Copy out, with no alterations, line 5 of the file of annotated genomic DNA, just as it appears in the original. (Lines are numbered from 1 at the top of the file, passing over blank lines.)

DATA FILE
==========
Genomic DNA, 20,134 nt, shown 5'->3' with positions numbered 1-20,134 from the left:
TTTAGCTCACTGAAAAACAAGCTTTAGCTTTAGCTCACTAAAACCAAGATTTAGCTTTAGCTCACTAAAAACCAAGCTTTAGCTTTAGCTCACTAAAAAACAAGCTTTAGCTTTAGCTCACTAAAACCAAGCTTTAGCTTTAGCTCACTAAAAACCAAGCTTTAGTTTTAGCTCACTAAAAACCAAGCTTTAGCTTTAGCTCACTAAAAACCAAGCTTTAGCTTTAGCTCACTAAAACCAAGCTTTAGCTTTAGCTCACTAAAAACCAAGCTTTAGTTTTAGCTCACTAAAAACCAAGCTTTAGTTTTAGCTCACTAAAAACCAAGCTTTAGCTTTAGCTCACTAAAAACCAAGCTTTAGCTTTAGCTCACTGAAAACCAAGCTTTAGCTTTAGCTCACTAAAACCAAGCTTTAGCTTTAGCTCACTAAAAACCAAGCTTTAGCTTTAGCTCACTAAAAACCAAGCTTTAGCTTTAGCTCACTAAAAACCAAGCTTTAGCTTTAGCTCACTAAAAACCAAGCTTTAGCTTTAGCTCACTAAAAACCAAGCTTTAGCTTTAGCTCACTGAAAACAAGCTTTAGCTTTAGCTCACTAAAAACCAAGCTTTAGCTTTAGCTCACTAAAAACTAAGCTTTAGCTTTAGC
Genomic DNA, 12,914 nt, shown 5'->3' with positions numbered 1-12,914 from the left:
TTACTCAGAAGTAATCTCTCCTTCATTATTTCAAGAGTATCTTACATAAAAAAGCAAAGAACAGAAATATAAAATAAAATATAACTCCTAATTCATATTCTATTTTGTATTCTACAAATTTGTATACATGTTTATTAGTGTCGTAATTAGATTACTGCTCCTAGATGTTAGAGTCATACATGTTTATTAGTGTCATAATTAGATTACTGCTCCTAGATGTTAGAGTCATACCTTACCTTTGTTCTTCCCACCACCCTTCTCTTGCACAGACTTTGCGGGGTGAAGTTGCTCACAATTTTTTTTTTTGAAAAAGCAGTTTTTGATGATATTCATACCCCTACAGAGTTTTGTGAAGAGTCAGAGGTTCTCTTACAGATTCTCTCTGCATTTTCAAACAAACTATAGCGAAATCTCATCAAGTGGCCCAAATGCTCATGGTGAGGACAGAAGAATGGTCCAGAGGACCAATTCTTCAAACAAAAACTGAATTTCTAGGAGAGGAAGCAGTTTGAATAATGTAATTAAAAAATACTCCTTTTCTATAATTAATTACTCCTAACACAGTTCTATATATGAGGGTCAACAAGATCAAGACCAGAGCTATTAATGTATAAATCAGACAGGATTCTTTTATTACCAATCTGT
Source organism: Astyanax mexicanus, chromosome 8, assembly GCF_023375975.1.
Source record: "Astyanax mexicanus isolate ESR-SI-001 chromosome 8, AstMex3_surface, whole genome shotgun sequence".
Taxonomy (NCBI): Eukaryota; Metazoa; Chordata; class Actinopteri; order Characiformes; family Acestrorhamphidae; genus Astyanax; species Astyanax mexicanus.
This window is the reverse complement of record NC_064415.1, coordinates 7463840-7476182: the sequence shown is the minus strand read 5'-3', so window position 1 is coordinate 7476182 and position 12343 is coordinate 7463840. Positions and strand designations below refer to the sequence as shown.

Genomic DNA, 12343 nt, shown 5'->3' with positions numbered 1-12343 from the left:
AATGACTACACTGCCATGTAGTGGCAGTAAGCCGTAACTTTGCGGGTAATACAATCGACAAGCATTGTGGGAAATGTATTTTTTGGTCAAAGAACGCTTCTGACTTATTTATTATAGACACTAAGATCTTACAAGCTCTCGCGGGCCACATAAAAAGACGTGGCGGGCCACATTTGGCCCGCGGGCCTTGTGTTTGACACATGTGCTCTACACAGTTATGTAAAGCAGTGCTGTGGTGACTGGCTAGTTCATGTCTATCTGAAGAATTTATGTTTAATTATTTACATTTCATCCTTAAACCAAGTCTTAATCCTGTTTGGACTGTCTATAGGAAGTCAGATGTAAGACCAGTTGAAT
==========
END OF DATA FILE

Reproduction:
Source organism: Astyanax mexicanus, chromosome 8, assembly GCF_023375975.1.